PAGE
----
Image and Imagination: The Pictorial Presence of Heavenly Grace in Baroque Painting
Free Public Lecture
Image and Imagination, The Pictorial Presence of Heavenly Grace in Baroque Painting
*Keynote opening presentation: *
This lecture by Dr Klaus Krüger explores perceptions of divinity in pictorial representations – namely that the visible, material image serves as an instrument leading from the visible to the invisible. According to this idea, disseminated widely in theological and mystical thought, religious imagination is understood as a process that passes through the material image and leads beyond it, to an experience of heavenly grace which transcends any visual or physical perception. However, if the painted image is thought to serve primarily as an anagogic medium of transmission, as a passage through, what particular importance, then, is attached to its genuine pictorial presence and its intrinsic aesthetic value? And how much and in what ways does the process of aesthetic experience contribute substantially to that of religious imagination?
The lecture will analyse religious images of Italian Renaissance and Baroque painting by Titian, Guido Reni, Bernini and others, to explore the manifold pictorial modes by which these representations allow the pictorial discourse of the religious imagination to unfold: by guiding the viewer’s gaze, by means of theatrical scenography, by means of a differentiated repertoire of gestures and facial expressions, through bifocal or polyfocal pictorial arrangements and effects of light and shade, through the interplay of sharpness and blur, of a broad color spectrum, of vibrant contours and oscillating forms. It will become apparent, then, that pictorial presence is a fundamental aesthetic category, which not only covers processes for representing reality but also constitutes a genuine, visual presence in its own right.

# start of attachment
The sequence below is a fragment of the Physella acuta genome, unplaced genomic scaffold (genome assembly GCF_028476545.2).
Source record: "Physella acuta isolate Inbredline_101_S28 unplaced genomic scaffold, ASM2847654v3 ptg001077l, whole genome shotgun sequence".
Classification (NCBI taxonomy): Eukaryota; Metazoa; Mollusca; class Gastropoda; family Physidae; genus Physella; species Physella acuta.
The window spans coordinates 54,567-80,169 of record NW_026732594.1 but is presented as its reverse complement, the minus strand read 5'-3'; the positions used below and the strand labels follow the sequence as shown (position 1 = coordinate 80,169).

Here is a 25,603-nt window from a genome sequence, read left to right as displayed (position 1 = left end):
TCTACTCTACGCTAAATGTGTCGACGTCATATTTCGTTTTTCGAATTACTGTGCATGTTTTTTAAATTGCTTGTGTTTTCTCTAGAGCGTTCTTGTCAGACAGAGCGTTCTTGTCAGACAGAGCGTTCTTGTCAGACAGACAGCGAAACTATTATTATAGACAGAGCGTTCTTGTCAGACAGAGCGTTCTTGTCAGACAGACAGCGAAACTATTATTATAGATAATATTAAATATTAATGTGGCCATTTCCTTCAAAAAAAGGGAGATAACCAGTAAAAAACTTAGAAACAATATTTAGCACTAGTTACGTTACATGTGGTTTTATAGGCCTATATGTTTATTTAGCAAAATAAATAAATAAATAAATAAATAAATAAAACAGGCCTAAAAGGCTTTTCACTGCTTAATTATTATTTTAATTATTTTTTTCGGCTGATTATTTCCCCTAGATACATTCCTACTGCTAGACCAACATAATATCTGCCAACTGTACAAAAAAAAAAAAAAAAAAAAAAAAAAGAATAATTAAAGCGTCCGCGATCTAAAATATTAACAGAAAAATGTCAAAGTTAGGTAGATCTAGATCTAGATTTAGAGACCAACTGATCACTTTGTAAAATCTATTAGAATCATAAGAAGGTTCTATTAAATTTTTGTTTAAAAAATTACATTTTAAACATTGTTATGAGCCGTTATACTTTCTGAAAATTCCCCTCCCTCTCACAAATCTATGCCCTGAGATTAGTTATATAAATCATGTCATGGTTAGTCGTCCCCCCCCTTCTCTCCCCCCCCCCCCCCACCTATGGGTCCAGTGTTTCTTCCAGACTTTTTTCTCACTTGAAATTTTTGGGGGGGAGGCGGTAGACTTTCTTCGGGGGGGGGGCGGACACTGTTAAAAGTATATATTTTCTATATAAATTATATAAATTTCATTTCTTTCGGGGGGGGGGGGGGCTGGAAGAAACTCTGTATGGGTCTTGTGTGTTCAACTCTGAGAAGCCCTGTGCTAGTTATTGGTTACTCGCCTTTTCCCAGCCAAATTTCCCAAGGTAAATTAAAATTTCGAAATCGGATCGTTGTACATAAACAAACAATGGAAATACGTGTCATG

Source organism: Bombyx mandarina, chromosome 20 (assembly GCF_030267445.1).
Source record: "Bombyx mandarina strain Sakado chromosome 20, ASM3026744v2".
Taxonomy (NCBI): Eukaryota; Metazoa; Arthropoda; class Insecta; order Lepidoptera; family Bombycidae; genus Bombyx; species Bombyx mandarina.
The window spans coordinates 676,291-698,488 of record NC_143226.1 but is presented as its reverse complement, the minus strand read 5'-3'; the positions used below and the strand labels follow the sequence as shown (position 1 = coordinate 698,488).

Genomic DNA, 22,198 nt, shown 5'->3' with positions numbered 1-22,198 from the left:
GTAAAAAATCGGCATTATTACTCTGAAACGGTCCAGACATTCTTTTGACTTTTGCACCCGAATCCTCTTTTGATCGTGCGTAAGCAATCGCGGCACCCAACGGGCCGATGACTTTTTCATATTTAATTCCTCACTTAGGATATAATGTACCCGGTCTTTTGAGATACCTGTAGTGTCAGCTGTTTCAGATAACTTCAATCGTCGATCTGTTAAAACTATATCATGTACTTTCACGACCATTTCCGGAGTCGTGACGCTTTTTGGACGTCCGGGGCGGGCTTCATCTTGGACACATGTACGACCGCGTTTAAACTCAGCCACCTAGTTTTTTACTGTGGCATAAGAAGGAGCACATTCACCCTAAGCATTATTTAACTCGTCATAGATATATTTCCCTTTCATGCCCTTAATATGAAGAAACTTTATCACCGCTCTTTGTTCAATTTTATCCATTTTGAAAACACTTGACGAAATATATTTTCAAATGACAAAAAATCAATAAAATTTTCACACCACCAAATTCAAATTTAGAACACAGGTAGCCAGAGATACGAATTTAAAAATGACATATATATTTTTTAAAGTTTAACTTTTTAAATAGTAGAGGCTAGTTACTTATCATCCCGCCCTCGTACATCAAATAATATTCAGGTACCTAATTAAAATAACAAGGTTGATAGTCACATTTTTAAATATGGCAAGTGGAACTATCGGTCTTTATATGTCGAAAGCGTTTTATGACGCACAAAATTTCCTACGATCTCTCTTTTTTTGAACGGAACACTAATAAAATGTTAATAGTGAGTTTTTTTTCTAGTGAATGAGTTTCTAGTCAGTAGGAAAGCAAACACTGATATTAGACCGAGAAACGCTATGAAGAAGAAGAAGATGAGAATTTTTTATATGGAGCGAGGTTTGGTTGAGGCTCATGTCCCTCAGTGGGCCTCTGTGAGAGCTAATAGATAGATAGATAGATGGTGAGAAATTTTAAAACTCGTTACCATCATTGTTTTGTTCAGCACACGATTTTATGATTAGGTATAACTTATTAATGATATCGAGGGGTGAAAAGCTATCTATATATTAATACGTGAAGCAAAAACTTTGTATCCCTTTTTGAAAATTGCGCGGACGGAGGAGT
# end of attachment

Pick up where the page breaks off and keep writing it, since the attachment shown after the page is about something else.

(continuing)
This lecture is part of international symposium A Baroque Bishop in Colonial Australia: The Cultural Patronage of Bishop James Goold (1812–1886).
Presented by the Australian Institute of Art History, within the School of Culture and Communication, in partnership with the University of Divinity.